“The whole Baja California peninsula is an energetic place, and it’s incredibly alive.” Gael Garcia Bernal
Baja is a wonderful place to experience ocean life up close and personal. A quick trip to Cabo San Lucas at the tip of Baja California Sur was on tap to celebrate my sister’s 50th birthday. We stayed in an all inclusive resort (more about that in my next post) and while there we were able to take part in a baby turtle releasing on the beach and a great whale watching tour on a zodiac boat.
No boat trip in Cabo would be complete without a trip to the famous Baja Arch. Although it was a bit of a rough sea day there were numerous tour boats in the area also taking advantage of the photo opportunity. This day on the water was my sister’s choice for a birthday excursion and I couldn’t agree more. Never having seen whales up close she was excited to get out on the water and hopefully experience the awe that comes with even a glimpse of this gigantic species. Fortunately luck was in our favor and we witnessed close up several Humpback Whales breaching and slapping the water with their tails and flukes.
The humpback whale is a Baleen whale, adults range in length from 40’-50’ and weigh approximately 79,000 lb. The humpback has a distinctive body shape, with unusually long pectoral fins and a knobby head. It is an acrobatic animal, often breaching and slapping the water. Humpbacks are famous for their vocalizations, the males produce a complex whale song, which lasts for 10 to 20 minutes and is repeated for hours at a time.
“We owe it to our children to be better stewards of the environment. The alternative? – a world without whales. It’s too terrible to imagine.” – Pierce Brosnan
Found in oceans and seas around the world, humpback whales typically migrate up to 25,000 kilometers each year. Humpbacks feed only in summer, in polar waters (these whales came from Alaska), and migrate to tropical or sub-tropical waters to breed and give birth in the winter. During the winter, humpbacks fast and live off their fat reserves. During this time they typically loose up to 25% of their overall body weight. Can you imagine not eating for several months? Well that is the life of the Humpback in the warm southern waters during the winter.
Like other large whales, the humpback was and is a target for the whaling industry. Due to over-hunting, its population fell by an estimated 90% before a whaling moratorium was introduced in 1966. Once hunted to the brink of extinction, humpbacks are now sought out by whale-watchers just like ourselves.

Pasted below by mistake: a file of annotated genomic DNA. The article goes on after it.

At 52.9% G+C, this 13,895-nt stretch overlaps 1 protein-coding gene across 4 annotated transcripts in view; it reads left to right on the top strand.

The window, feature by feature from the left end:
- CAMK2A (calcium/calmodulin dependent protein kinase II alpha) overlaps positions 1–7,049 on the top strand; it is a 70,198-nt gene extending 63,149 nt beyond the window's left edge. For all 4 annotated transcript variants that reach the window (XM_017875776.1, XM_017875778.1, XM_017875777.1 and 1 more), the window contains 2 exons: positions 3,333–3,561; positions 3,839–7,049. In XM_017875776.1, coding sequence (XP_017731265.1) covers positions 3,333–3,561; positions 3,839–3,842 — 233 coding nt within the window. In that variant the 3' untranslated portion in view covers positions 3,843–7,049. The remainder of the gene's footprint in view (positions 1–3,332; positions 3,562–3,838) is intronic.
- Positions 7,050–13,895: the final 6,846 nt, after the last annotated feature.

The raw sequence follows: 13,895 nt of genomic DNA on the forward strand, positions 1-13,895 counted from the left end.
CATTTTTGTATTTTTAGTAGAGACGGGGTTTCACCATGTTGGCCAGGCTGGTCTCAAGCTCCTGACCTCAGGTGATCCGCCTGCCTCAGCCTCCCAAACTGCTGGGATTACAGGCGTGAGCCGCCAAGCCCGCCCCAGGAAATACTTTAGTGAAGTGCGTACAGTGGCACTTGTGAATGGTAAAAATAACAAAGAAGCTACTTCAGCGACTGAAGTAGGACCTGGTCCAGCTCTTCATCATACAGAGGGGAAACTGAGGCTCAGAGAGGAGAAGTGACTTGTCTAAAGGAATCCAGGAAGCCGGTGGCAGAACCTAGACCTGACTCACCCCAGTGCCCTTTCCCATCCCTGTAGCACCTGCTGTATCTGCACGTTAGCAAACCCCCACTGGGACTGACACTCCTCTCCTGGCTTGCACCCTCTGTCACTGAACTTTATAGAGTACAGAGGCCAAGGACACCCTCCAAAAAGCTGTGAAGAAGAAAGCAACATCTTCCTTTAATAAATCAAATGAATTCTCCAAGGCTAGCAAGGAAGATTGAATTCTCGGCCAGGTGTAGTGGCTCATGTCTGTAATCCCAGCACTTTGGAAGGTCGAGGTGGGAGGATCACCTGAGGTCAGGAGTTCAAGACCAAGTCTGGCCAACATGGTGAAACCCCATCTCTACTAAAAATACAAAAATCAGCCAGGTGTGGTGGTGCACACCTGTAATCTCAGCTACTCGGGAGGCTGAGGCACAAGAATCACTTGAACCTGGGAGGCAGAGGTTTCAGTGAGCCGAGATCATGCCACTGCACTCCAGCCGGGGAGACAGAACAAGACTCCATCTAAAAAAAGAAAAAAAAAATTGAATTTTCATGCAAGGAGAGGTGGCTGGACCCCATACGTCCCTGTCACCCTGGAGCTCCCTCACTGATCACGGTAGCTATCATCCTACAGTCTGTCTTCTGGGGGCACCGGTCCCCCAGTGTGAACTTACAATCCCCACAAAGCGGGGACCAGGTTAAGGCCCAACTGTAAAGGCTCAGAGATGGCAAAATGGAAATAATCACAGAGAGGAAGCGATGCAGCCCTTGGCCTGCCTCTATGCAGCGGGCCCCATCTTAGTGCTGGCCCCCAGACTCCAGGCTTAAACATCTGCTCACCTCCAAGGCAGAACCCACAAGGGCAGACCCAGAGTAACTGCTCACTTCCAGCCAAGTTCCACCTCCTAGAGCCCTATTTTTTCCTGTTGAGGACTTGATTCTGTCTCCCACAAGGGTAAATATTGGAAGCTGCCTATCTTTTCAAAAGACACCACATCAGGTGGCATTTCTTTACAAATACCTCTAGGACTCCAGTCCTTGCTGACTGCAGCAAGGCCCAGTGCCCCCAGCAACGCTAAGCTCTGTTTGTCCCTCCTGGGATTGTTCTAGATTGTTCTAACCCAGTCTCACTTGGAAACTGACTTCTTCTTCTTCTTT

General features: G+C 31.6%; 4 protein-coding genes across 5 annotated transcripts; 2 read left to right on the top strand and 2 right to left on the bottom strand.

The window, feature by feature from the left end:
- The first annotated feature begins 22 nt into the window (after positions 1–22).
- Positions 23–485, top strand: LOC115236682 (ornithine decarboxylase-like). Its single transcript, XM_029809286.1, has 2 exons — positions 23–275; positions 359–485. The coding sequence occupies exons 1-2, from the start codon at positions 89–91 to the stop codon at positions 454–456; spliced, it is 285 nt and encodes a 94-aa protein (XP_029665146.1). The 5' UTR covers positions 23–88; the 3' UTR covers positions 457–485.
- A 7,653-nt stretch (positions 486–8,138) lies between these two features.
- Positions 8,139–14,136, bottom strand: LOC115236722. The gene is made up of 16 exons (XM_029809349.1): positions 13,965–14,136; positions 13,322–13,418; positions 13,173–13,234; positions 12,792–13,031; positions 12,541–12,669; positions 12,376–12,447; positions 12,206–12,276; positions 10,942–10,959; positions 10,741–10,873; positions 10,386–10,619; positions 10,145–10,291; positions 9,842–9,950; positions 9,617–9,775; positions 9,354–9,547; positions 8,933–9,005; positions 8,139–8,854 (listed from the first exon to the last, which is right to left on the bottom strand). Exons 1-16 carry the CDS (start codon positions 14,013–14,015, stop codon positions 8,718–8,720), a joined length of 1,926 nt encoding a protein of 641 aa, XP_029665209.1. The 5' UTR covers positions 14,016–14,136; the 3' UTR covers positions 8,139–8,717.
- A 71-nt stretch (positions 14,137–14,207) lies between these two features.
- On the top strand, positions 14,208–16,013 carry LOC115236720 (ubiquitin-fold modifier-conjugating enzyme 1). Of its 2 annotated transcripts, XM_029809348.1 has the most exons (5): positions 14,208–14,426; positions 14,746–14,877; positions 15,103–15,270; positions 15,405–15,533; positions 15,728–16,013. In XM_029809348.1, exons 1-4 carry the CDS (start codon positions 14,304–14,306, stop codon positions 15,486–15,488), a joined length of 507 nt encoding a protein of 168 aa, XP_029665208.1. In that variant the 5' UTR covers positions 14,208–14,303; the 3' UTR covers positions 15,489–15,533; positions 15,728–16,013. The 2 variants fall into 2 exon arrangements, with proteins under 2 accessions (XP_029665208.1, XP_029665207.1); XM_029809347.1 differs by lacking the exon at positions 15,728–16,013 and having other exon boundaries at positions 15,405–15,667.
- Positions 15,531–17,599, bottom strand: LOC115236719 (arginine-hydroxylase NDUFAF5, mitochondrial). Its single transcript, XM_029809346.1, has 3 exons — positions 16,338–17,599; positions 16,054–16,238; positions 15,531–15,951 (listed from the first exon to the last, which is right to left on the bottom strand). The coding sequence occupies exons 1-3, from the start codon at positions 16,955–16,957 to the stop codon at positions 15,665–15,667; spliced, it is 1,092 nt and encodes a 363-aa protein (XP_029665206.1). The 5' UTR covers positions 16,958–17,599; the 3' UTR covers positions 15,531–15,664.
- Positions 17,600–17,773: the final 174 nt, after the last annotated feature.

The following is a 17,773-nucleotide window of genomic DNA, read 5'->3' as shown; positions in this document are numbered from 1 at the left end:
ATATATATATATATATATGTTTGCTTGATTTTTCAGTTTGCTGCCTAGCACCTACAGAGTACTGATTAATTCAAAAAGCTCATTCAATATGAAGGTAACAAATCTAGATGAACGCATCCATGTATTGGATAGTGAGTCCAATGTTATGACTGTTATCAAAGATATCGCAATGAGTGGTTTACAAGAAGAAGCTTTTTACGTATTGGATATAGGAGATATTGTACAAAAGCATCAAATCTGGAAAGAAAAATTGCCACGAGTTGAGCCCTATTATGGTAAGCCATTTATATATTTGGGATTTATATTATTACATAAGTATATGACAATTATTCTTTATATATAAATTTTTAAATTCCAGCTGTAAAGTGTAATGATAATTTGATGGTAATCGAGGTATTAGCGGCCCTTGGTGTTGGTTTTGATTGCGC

The day was a huge success and for my family at least, definitely sparked a new love and respect for this incredible animal. The whole clan is talking about how they can possibly join Jerry and I on one of our Loreto trips next year! To have a huge, friendly whale willingly approach your boat and look you straight in the eye is without doubt one of the most extraordinary experiences on the planet and I get great pleasure in sharing this with folks each Spring on our Baja trips.
Switching from the largest living animals to a much smaller sea creature – baby turtles! The resort we were staying at had a variety of coordinated activities but by far my favorite was the releasing of baby sea turtles.
Sea turtles migrate the world’s oceans and have been coming to Baja’s Los Cabos beaches to lay their eggs for millions of years. Two of the world’s eight sea turtle species nest in Los Cabos. The smallest, the Olive Ridley, also known as the golfina, nests June through to December. The golfina feeds on shrimp, jellyfish, snails and algae, and can grow to 26 inches long, weighing up to 90 pounds. Golfinas are endangered species, suffering from the effects of long lines, fishing nets, development, and illegal poaching.
“Never discourage anyone…who continually makes progress, no matter how slow.”― Plato
Most mature sea turtle females return to the beach of their birth, to dig their nests and lay their eggs at night. Only about one in 1,000 of their offspring will survive the treacherous journey from the nest to maturity.
After incubation, they hatch, and take several days to claw their way out of the nest, instinctively making their way to the sea, following the moon and the horizon.
Many fall prey to birds as they struggle to reach the shore, others are led off track by deep grooves left from vehicular traffic and disorienting artificial lighting from beachfront hotels and residential areas. Once in the ocean, they face new predators or fall victim to long lines, gillnets, poaching and pollution. There are a number of organizations working to protect the Sea Turtles of Baja and there is an extensive program working to collect eggs and hatch the baby turtles to be released back into the ocean thereby improving that one in a thousand statistic.
We took part in the release of about 100 baby turtles on the beach in front of the resort and given a little luck and with help from mother nature we hope at least one of these adorable babies will make it to adulthood.
“And the turtles, of course…all the turtles are free, as turtles and, maybe, all creatures should be.” Dr Seuss